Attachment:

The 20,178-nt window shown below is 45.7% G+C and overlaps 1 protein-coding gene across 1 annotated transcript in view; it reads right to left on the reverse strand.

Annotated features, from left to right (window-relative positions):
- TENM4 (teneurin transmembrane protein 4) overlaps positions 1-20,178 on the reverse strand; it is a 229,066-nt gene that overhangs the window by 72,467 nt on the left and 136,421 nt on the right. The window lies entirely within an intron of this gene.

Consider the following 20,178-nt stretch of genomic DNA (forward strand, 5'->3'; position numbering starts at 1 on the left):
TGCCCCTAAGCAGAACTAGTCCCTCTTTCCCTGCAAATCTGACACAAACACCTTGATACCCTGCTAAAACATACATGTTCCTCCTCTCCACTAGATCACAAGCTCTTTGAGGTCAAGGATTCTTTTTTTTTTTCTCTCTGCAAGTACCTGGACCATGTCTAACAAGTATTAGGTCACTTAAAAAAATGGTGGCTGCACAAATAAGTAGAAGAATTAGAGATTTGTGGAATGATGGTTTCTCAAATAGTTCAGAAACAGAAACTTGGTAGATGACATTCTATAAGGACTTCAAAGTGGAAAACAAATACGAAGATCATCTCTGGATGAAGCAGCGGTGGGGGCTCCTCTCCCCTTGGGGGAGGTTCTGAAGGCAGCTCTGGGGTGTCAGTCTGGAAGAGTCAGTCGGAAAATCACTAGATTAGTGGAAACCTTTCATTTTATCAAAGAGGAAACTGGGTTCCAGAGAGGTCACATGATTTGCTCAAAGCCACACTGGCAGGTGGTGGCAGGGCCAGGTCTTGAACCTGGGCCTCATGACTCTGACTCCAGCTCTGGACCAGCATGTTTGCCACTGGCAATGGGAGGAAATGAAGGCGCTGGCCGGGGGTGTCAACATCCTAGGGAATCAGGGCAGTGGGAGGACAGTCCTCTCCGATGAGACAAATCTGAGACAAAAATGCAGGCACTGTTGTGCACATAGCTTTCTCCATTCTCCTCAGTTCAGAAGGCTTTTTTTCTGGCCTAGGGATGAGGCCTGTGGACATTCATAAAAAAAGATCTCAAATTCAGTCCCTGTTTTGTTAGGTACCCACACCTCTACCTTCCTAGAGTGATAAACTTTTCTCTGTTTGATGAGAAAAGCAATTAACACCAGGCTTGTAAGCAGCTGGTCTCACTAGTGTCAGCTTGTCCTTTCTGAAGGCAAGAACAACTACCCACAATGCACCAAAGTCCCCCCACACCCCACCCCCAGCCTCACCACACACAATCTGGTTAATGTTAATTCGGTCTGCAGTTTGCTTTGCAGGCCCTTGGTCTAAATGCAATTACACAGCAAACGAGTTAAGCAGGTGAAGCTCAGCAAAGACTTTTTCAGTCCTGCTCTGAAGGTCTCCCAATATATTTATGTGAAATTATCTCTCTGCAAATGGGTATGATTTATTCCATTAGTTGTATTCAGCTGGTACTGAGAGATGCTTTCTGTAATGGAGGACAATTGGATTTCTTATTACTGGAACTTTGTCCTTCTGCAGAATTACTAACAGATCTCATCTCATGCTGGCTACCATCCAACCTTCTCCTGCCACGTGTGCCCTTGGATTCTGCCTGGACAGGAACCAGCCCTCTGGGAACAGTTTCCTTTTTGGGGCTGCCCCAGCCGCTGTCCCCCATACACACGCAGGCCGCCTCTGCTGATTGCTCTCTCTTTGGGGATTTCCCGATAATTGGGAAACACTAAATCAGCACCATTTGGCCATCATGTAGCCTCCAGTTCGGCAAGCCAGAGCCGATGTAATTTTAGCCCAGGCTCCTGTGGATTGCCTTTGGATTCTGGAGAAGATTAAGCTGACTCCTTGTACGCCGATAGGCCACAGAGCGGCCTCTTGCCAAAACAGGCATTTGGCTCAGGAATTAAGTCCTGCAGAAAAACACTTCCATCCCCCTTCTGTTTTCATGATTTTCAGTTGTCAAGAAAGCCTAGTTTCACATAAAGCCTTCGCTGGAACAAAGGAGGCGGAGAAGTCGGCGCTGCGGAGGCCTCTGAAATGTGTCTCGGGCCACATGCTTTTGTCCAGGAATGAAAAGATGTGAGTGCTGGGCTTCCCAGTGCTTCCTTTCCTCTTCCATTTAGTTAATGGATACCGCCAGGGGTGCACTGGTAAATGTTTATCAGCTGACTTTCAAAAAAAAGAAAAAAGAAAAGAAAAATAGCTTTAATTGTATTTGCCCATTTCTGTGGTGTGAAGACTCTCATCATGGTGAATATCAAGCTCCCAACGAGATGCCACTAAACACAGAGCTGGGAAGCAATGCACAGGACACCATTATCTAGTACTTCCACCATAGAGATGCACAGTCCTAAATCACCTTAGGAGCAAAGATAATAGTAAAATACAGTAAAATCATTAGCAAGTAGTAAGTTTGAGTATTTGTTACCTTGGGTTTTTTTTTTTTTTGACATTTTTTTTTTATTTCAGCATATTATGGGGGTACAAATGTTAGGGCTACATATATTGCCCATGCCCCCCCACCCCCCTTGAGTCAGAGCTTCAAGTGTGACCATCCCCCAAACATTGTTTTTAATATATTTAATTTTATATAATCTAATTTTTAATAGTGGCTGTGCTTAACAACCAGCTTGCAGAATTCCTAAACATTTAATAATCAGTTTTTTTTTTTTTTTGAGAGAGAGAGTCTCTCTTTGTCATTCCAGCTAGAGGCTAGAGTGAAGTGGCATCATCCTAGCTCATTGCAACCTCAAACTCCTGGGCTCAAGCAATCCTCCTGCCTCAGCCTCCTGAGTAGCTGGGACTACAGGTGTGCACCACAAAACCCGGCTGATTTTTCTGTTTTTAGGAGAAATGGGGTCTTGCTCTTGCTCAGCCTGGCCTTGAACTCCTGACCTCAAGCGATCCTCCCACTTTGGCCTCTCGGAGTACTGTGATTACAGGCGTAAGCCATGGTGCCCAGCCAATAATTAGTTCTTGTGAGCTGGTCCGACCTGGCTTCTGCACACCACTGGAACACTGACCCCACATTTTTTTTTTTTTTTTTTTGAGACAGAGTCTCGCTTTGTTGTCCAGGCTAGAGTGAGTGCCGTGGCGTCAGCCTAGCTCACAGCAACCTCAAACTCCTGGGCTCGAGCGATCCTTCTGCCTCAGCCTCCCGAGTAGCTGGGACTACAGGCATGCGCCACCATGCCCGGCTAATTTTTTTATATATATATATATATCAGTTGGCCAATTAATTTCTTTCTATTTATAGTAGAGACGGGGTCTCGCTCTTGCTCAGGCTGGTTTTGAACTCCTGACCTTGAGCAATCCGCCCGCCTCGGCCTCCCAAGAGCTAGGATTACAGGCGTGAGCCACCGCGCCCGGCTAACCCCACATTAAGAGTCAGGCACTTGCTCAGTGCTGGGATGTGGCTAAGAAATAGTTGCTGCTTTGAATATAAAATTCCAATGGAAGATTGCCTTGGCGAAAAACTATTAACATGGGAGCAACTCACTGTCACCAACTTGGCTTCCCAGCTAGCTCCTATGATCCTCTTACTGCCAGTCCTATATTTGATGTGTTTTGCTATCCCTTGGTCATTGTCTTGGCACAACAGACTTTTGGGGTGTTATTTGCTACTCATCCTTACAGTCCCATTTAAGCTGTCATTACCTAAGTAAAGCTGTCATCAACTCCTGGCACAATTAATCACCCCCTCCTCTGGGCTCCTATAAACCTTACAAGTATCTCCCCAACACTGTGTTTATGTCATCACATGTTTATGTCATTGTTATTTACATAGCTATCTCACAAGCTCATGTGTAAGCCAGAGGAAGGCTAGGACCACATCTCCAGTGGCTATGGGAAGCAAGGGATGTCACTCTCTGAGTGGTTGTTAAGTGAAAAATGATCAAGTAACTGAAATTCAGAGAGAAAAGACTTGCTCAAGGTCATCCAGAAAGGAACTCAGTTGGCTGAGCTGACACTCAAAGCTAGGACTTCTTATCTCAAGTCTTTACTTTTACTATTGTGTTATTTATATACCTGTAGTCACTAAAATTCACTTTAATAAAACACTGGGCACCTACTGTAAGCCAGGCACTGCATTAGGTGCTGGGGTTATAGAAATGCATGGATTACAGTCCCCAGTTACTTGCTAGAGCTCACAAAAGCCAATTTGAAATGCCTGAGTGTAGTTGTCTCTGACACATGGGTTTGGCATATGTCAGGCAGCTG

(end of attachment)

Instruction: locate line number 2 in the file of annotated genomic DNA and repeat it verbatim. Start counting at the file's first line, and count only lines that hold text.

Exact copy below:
Annotated features, from left to right (window-relative positions):